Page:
Farming insurance body NFU Mutual says it ‘regularly’ receives claims from customers of more than 50 sheep being taken in a single raid – and that it costs farmers £2.7million every year in lost income.

More than 70 sheep were stolen from a farm in the Merthyr Cynog area of Powys, Wales between December and February.

And West Mercia Police has been probing a spate of sheep thefts after a pregnant ewe and lambs were stolen over the course of several days in March. 

Sarah Sceats, North Worcestershire’s rural and business crime officer, said it was likely the thefts were linked to the black market.

‘We would further warn potential thieves that stealing lambs at this time of year is not only a criminal offence but that in any case they would also not be getting much meat on the bones,’ she said in April.

But thieves are going after domesticated sheep too: in February, a Swindon woman had her pet sheep, named Sheila, stolen. Mandie Read believes the animal was stolen for its meat. 

Rural crime is believed to largely be down to organised crime gangs deliberately targeting agricultural businesses (file picture)

Rural crime is believed to largely be down to organised crime gangs deliberately targeting agricultural businesses (file picture)

Police say black market-traded meat will be of poor quality and could carry health risks

Police say black market-traded meat will be of poor quality and could carry health risks

It is feared that slaughterhouses could be turning a blind eye to the trade in illicit meat (stock picture)

It is feared that slaughterhouses could be turning a blind eye to the trade in illicit meat (stock picture)

She told BBC News: ‘What they don’t realise is it’s not just an animal, it’s a family member.

‘It broke our hearts. They might as well have taken my dog, my heart wouldn’t be broken any less. She’s a real big loss.

‘It just makes me angry. I live on my own, my animals are my life. What gives them the right?’

Organised crime gangs are thought to have moved into livestock theft in order to make money from selling meat on the black market, and to have stolen rams prized for their use in breeding.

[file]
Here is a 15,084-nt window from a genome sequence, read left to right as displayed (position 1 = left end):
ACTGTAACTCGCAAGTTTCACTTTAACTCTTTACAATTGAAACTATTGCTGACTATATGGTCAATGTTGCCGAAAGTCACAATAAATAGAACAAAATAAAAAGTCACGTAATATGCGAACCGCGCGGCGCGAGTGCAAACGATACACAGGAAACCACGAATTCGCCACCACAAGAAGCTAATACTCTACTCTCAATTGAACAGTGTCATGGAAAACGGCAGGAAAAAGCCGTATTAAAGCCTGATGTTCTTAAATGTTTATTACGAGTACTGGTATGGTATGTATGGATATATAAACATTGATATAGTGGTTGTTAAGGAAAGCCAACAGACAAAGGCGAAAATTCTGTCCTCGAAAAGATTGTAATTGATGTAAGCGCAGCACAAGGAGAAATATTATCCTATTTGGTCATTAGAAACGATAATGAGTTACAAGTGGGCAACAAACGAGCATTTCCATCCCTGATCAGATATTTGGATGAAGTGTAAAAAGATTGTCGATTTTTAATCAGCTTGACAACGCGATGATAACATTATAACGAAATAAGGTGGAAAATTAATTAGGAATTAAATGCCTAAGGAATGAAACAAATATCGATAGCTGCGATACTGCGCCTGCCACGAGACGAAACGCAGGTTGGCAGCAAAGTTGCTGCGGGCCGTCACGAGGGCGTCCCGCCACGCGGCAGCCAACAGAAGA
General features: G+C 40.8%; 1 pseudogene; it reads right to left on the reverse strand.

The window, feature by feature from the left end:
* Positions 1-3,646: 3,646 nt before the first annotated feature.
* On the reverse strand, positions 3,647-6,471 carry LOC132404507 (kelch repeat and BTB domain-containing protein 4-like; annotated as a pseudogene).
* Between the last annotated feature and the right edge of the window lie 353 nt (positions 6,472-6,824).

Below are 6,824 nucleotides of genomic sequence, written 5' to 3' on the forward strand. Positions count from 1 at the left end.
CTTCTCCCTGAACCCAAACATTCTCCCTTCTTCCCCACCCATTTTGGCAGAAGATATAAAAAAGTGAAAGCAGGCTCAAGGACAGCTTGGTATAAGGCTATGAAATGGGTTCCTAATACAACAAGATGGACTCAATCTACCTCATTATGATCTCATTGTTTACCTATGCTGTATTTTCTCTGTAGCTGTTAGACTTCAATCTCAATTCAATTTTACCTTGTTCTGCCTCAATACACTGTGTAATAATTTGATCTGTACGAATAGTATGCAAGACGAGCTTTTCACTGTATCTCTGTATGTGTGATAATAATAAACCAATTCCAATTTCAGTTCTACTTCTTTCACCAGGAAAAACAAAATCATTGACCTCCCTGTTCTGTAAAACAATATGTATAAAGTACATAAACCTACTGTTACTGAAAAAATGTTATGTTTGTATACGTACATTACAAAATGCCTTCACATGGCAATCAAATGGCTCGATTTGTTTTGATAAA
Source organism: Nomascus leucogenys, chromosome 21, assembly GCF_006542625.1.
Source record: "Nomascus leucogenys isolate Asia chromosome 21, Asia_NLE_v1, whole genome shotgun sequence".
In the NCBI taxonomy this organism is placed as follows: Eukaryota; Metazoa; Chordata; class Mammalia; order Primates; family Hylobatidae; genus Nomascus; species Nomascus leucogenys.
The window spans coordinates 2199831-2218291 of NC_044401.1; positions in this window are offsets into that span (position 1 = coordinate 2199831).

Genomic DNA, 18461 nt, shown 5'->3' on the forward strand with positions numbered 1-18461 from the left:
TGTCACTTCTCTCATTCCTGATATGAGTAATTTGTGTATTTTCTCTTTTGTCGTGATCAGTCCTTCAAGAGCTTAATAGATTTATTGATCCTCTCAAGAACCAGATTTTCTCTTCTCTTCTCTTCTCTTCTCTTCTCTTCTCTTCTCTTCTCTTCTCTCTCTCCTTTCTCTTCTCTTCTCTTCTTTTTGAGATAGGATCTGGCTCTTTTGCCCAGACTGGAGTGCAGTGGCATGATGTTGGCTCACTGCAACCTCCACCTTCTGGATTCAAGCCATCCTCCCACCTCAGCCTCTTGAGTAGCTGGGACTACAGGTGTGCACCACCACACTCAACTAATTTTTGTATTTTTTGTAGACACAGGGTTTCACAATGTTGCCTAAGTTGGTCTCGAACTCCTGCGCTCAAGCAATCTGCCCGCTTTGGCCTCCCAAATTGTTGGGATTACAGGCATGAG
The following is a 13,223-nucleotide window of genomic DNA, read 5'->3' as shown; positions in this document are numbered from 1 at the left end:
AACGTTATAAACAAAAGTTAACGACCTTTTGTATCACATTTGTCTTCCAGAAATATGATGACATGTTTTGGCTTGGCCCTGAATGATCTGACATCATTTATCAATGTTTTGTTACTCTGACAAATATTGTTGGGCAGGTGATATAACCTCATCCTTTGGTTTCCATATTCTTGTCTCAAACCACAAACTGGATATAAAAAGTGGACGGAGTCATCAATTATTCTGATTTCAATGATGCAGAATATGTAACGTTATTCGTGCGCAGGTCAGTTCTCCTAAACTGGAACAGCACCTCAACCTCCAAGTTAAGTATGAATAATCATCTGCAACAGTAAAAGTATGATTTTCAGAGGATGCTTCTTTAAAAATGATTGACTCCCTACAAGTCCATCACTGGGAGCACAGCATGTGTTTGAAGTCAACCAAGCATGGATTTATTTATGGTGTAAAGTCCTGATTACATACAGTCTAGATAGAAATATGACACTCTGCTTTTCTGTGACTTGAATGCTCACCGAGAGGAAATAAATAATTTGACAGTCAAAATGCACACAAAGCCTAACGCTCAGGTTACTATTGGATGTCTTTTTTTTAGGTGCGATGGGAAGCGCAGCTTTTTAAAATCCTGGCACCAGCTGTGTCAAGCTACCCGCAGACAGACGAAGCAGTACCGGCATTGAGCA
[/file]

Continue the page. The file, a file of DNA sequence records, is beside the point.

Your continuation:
They are also believed to be stealing sheep and buying and selling them at auction in order to launder money.

But it is farms that are left counting the cost, having to build up their flock from scratch if their herds are stolen from under them. 

And there are risks to the public from buying dodgy meat too – with no guarantee of food safety standards being adhered to by black market traders.

A recent report from the National Rural Crime Unit (NRCU) – made up of police forces and agricultural bodies across the country – concluded there was an ‘unequivocal’ link between organised gangs and rural crime.

The issue of livestock theft is one it is taking seriously. NFU Mutual is funding the creation of a new livestock theft officer role at the NRCU which has been filled by Martin Beck, a former rural police officer in Devon and Cornwall.

Mr Beck, who is spearheading a new intelligence-gathering operation called Operation Foldyard that aims to stamp out livestock theft, says the crime ‘needs to be exposed for the harm it is causing’.

Hannah Binns, rural affairs spokesperson at NFU Mutual, told MailOnline: ‘Livestock theft is consistently one of the costliest crimes affecting our farmers, and its impact is felt keenly across the industry.

‘As well as the economic cost, livestock theft can cause huge worry to farmers about the welfare of the stolen animals.

‘It can also impact directly on consumers, as stolen livestock may be sold on without proper documentation or butchered without the necessary safety and hygiene requirements.

‘It is a serious problem across the country.’